7. Plan for relaxation

For many of us, relaxation doesn’t just happen. We come home from work to a busy household, chores to do, or children who need help with homework and preparation for bed. However, you can fight stress by treating relaxation as a necessary and vital part of every day. By nurturing yourself in some way every day, you can recharge your emotional and physical stress defenses. You don’t have to spend an hour every day relaxing, either. For some of us, that is simply not possible. However, you should plan something every day that is fun, relaxing, and just for you. Some examples include: Go for a walk, take a bath, have a conversation with a friend, sing or dance. You can come up with your own list of activities that you consider nurturing – it will be different for different people. Then plan some variety of those activities into your life as often as possible.

8. Reducing stress through time management

Most of us don’t have the luxury of spending the majority of our time on the things that are most important to us. However, successful time management will help you to become more effective in completing tasks that you have to complete so that there is more time available for you to spend on the things that are important to you. Soon enough, you will be available for spending time on the things that are important to you which will reduce stress automatically. Ways to reduce stress through time management are: creating a schedule, prioritizing tasks or delegating.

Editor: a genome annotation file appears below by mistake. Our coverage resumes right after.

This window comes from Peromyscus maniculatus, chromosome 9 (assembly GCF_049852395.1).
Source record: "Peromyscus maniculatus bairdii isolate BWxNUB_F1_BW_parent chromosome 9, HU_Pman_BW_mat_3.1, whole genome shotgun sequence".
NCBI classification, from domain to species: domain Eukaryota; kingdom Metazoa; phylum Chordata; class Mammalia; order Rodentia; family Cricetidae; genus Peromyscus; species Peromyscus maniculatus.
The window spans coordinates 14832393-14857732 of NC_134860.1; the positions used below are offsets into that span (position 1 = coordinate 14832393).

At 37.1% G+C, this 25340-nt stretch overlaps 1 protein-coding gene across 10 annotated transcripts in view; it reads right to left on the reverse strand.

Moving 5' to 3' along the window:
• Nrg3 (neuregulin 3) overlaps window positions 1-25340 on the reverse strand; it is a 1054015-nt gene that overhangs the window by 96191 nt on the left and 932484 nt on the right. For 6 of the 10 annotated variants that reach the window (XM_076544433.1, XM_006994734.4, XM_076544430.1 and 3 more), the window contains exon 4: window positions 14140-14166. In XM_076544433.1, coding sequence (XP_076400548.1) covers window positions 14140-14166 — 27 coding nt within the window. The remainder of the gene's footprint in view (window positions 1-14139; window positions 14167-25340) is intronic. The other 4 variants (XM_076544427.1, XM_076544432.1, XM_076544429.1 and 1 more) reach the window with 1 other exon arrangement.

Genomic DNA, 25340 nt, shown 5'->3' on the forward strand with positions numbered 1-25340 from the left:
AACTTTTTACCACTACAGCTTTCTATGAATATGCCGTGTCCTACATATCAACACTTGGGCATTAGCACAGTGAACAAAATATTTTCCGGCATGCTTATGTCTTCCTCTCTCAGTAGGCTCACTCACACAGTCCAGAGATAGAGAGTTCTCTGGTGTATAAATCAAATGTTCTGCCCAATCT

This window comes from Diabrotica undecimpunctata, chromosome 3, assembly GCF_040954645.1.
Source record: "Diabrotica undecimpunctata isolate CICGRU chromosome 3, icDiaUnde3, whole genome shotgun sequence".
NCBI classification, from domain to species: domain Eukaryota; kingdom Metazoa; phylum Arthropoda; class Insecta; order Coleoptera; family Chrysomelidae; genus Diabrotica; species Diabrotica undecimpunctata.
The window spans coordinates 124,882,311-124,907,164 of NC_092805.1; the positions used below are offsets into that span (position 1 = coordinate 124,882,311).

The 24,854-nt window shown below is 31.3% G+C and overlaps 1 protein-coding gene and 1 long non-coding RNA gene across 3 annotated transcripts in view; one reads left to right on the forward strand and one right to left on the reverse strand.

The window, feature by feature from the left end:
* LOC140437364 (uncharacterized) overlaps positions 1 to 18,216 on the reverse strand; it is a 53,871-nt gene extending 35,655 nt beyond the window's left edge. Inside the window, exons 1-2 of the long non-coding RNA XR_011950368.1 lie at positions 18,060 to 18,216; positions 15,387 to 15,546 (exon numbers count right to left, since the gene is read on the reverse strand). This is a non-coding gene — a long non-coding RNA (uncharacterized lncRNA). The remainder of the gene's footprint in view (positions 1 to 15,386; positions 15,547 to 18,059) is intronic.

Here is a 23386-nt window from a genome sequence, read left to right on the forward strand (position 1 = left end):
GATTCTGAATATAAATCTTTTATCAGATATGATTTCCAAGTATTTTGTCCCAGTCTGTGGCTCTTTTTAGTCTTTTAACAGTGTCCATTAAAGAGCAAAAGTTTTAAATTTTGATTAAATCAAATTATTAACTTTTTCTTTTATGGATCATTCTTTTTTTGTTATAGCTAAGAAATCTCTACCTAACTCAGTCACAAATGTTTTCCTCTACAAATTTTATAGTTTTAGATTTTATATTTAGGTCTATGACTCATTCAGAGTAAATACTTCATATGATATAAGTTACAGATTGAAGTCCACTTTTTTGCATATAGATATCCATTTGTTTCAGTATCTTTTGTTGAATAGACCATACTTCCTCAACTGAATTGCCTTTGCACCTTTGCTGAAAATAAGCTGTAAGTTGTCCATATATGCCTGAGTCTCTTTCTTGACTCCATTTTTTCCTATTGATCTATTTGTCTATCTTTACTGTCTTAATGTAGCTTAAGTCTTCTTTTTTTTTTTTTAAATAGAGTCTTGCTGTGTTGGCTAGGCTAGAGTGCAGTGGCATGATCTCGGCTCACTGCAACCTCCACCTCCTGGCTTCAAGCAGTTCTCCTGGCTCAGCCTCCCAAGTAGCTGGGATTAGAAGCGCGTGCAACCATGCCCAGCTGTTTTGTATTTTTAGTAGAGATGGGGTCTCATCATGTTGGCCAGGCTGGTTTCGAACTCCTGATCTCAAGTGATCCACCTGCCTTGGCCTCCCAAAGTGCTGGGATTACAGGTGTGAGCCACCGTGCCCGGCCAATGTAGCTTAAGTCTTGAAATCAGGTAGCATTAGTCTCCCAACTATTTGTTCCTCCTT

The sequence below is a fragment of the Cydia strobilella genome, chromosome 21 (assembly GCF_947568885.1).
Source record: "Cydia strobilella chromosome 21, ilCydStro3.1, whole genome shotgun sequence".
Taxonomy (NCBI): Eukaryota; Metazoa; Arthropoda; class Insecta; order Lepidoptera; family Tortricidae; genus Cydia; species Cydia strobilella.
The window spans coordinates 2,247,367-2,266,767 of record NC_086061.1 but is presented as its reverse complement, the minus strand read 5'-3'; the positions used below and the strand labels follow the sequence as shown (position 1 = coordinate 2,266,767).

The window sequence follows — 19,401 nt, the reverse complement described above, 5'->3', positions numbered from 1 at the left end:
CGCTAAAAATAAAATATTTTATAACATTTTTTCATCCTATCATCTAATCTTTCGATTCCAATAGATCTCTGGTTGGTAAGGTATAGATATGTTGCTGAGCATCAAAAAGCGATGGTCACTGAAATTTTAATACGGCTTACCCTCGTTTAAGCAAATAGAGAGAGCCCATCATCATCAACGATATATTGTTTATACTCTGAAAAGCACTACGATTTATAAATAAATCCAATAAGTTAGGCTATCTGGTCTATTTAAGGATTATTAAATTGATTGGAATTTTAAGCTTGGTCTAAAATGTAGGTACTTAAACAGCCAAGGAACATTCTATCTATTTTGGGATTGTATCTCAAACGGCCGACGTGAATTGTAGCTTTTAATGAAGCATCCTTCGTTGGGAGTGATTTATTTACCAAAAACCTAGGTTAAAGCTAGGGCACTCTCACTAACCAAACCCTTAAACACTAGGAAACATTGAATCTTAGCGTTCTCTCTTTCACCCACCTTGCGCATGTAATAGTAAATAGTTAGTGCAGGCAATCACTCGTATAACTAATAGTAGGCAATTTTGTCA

9. Creating a schedule

If you are someone who feels that schedules are restrictive, then you haven’t yet learned the power that they can provide. We live in a world where there is always something jockeying for our attention and our time. For you to be able to fit in the things that are important to you, a schedule is an important tool. It allows you to block out segments of time and assign them to a specific activity. At work, a schedule offers additional benefits because it allows you to: Ensure you’ve allotted time for all of your necessary tasks and functions, and cut off unproductive interruptions by referring to it. It also let you limit meetings to their scheduled time rather than letting them go on until people feel like leaving. And best of all, it allows you to allot time for yourself for breaks.

10. The difference between urgent and important